All my cast iron would be the the best by far for cooking in any situation...

Is anyone here familure with this type of cooking?

thanks

dan
Dan I love Dutch oven cooking and cooking with cast iron ingeneral whether on a hearth, stove/oven or campfire. The misnomer that it is or should be called a camp-oven is a modern change to the lexicon. REAL Dutch Ovens should have feet on the bottom and a lip on the lid.

There are many good threads for dutch oven cooking in this forum.
 

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Sky Soldier
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I bought Dutch oven years ago and cooked elk stew in it once, I burnt one half of the stew and the other half was mush I figured the Dutch oven just wasn’t for me. I didn’t even bother cleaning the oven it sat for a while and eventually was relegated the back of a shelf in a storage shed.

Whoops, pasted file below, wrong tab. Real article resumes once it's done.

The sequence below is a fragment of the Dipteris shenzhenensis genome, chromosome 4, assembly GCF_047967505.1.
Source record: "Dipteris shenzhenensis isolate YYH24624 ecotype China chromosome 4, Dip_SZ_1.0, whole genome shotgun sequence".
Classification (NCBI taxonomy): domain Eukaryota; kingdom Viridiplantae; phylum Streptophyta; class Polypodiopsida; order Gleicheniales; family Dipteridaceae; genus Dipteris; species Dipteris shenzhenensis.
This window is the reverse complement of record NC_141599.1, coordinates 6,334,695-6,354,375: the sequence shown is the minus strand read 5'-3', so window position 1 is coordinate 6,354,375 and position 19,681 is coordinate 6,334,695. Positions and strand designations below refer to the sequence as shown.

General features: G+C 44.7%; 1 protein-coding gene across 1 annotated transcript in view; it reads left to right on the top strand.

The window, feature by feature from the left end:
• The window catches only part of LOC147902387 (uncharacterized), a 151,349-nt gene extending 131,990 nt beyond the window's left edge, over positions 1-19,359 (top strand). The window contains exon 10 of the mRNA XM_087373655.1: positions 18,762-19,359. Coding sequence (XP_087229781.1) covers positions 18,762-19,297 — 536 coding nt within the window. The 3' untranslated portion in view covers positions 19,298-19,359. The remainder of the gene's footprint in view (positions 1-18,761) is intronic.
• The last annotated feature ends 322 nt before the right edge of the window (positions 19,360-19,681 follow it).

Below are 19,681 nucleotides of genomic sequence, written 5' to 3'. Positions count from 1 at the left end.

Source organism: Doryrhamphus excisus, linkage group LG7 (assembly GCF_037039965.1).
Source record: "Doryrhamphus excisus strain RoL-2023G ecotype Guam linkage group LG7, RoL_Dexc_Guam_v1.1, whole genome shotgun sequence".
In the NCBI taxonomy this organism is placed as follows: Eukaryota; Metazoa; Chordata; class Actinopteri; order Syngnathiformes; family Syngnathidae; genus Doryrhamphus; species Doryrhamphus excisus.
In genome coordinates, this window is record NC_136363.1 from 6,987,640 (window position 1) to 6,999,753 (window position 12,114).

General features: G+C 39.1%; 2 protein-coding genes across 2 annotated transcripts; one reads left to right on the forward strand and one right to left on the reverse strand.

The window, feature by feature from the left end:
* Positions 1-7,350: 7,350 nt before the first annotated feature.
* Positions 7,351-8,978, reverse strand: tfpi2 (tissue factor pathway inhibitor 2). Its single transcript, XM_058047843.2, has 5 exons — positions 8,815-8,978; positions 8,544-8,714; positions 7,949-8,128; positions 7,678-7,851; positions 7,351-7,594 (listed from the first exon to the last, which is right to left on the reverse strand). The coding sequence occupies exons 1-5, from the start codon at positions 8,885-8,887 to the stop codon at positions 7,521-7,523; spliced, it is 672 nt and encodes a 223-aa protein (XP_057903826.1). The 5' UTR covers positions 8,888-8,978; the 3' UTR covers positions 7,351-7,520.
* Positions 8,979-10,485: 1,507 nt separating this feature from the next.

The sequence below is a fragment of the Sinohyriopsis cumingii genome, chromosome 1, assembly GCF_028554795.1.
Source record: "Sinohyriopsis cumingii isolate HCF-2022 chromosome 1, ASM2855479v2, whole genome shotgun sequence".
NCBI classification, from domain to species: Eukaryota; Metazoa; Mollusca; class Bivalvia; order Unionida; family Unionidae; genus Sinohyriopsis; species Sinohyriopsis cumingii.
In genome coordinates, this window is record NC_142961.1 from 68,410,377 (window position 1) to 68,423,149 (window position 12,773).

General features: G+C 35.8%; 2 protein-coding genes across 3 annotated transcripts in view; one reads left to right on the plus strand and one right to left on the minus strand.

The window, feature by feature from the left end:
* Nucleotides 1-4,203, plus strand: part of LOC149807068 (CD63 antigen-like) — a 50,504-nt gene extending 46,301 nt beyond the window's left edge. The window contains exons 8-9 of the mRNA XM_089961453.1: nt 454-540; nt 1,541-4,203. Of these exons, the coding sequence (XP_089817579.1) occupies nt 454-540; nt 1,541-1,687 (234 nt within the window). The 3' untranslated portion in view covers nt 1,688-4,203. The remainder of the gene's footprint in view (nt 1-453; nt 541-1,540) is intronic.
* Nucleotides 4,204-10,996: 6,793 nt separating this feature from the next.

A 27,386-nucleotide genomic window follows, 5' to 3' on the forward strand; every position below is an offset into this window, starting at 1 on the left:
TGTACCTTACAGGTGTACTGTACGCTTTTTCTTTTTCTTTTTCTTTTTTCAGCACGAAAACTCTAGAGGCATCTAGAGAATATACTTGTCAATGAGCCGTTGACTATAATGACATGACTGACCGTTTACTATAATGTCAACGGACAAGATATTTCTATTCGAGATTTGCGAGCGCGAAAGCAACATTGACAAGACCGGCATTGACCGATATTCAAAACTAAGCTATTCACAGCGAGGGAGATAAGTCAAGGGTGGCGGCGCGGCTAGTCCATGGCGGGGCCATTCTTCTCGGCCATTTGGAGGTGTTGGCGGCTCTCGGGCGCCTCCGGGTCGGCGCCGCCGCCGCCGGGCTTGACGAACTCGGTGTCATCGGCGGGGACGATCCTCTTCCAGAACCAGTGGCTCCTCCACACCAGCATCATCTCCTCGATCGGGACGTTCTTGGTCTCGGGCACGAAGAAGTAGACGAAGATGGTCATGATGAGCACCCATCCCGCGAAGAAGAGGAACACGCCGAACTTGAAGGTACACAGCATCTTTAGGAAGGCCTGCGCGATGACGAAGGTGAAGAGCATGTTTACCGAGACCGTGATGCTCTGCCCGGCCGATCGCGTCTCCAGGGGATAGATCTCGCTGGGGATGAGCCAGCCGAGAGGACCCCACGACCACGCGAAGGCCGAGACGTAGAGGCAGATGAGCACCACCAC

2005 I was camping in a state park and attended a Dutch Oven cooking class mainly for the samples. The couple that instructed the class cooked as they talked and had 8 ovens going before it was all over. The simple way they conveyed the possibilities inspired me to try it again. I pull my old rust and dust covered oven out and decided to give ovens a try again.

That class that rekindled my interest in Dutch Ovens changed cooking for me it offer me option which I never considered. I became a little Dutch Oven happy after that, buying more ovens, accessories and I cooked in the oven every chance I got for a while.



This recipe is from Byron Dutch Oven Recipe's

Pineapple Upside Down Cake
Topping Cake Batter
4 Tbs. butter 1 yellow cake mix
1 cup brown sugar 1 cup pineapple juice
8 pineapple rings 1/3 cup water
8 maraschino cherries 3 eggs
1/3 cup oil